Local women protest Guantanamo Bay prison
Recorder/Paul Franz Ellen Kaufmann of Buckland and Paki Wieland of Northampton dress orange jumpsuits and black hoods to protest the Guantanamo prison as Sherrill Hogen of Conway passes out information. Purchase photo reprints »
GREENFIELD — Three local women wearing orange jumpsuits and black hoods stood on the corner of Main and Chapman streets for two hours on Monday professing solidarity with Muslim prisoners being held at Guantanamo Bay detention camp in Cuba and hoping to remind people that there are “innocent fathers and sons still being held there who should either be tried or released.”
“We’re doing this as part of a rolling fast,” said Sherrill Hogen of Conway, who stood handing out fliers about the group Witness Against Torture, as well as information about a hunger strike more than 100 prisoners have been on at Guantanamo for the past six weeks. Guantanamo has been used to house enemy combatants in the war on terror captured shortly after the U.S. invaded Afghanistan and Iraq after Sept. 11, 2001.
Hogen said people across the country were fasting, each for 24 hours, in solidarity with the prisoners.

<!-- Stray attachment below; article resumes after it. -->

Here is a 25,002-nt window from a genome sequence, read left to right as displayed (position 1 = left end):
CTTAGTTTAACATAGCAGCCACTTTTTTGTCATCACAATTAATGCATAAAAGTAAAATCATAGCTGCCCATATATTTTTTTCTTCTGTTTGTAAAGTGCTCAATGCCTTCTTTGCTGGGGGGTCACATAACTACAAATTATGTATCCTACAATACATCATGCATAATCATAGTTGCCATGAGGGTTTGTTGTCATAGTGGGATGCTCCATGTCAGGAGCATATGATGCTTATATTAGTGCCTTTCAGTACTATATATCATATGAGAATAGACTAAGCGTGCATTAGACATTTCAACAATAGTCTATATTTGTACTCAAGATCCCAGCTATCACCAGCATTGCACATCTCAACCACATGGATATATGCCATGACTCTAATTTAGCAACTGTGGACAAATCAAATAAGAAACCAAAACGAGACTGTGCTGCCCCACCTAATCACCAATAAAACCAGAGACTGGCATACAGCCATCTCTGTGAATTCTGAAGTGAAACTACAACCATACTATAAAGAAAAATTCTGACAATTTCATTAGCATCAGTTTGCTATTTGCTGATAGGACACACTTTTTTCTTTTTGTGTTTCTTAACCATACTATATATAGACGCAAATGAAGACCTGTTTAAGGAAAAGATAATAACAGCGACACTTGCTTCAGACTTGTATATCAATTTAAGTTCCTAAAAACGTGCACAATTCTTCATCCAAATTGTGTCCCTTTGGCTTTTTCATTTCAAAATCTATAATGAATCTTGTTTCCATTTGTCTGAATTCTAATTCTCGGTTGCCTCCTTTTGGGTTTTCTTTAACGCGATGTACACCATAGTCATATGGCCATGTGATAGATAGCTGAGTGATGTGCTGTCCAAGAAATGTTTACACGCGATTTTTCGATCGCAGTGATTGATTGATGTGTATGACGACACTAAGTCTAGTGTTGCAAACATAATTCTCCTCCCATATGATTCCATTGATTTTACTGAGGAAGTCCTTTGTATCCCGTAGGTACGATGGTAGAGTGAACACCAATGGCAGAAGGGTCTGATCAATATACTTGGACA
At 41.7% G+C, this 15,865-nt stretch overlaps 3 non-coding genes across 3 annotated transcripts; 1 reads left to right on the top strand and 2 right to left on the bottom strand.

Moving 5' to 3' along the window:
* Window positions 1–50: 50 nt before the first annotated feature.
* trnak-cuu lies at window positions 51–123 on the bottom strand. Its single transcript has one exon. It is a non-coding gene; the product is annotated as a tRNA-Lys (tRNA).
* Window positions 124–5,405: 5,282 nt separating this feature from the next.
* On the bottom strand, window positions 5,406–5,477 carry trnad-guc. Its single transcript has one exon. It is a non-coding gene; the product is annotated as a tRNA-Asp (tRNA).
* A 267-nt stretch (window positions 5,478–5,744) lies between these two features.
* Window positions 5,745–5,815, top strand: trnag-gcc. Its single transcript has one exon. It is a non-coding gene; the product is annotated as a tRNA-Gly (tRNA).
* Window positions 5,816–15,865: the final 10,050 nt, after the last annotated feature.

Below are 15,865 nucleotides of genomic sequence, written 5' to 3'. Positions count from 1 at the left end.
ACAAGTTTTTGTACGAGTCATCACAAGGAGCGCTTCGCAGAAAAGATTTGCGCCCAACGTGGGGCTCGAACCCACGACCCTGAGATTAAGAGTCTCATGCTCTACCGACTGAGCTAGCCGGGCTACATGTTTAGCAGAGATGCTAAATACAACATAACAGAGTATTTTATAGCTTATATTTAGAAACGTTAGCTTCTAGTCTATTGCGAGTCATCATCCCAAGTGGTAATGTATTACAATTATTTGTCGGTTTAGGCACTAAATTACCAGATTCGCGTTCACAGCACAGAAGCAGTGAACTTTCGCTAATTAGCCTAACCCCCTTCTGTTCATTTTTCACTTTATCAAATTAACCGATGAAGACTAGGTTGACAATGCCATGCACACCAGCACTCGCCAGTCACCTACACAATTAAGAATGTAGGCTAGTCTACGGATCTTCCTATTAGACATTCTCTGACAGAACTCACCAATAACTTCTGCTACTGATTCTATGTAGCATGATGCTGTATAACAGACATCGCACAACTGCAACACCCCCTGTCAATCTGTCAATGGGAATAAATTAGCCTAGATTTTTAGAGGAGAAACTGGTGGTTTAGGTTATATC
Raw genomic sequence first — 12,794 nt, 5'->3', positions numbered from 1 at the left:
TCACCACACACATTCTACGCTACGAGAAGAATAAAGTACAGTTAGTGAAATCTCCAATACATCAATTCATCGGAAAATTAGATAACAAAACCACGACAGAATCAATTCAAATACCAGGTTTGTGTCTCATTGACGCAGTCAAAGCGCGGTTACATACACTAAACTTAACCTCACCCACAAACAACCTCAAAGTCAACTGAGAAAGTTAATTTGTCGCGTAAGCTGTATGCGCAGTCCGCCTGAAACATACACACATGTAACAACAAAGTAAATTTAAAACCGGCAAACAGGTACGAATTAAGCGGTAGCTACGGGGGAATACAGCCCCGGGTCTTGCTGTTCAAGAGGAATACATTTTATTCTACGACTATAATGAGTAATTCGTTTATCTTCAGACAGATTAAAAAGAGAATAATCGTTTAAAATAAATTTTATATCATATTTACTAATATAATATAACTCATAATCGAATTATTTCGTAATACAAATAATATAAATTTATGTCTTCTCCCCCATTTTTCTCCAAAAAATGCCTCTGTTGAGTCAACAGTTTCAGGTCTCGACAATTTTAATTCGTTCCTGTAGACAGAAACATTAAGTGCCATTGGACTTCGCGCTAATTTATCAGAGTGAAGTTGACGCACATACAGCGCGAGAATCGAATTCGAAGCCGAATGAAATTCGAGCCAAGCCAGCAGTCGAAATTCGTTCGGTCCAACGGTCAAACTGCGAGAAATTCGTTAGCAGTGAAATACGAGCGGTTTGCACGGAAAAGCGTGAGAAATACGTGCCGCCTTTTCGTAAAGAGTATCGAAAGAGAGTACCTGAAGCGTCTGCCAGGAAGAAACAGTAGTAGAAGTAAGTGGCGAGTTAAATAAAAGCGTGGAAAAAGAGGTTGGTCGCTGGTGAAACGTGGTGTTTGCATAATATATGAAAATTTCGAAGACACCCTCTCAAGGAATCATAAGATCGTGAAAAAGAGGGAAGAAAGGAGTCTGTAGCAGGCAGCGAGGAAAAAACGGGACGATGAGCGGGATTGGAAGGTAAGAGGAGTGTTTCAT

Some passersby took their fliers, while others refused to make eye contact with the women. A few made comments under their breath.
“We can’t let this issue die, because men are dying” said Hogen. “Those men just don’t see any way out of Guantanamo except dying.”
Hogen, along with Ellen Kaufmann of Buckland and Paki Wieland of Northampton, said they were protesting the U.S. government keeping prisoners there for more than a decade without charging or trying them.
“We want to bring awareness,” said Wieland. “Fasting in solidarity and passing information out is happening all over the United States today.”
“Today is Earth Day,” said Wieland. “We need to understand that we are one planet. There is no Planet B. Just being concerned about your ‘home team’ is obsolete and so 20th century.”
Wieland said people need to begin to see everyone and everything that happens in the world as their responsibility.
“Violence anywhere is wrong,” she said.
Hogen said prisoners at Guantanamo are isolated and are treated inhumanely.
“No one can get there,” she said. “Prisoners don’t get to have visitors. We need to either let them go or bring them to trial.”
The three women said they had not contacted any of the men’s families personally.
For more information, visit: www.witnesstorture.org.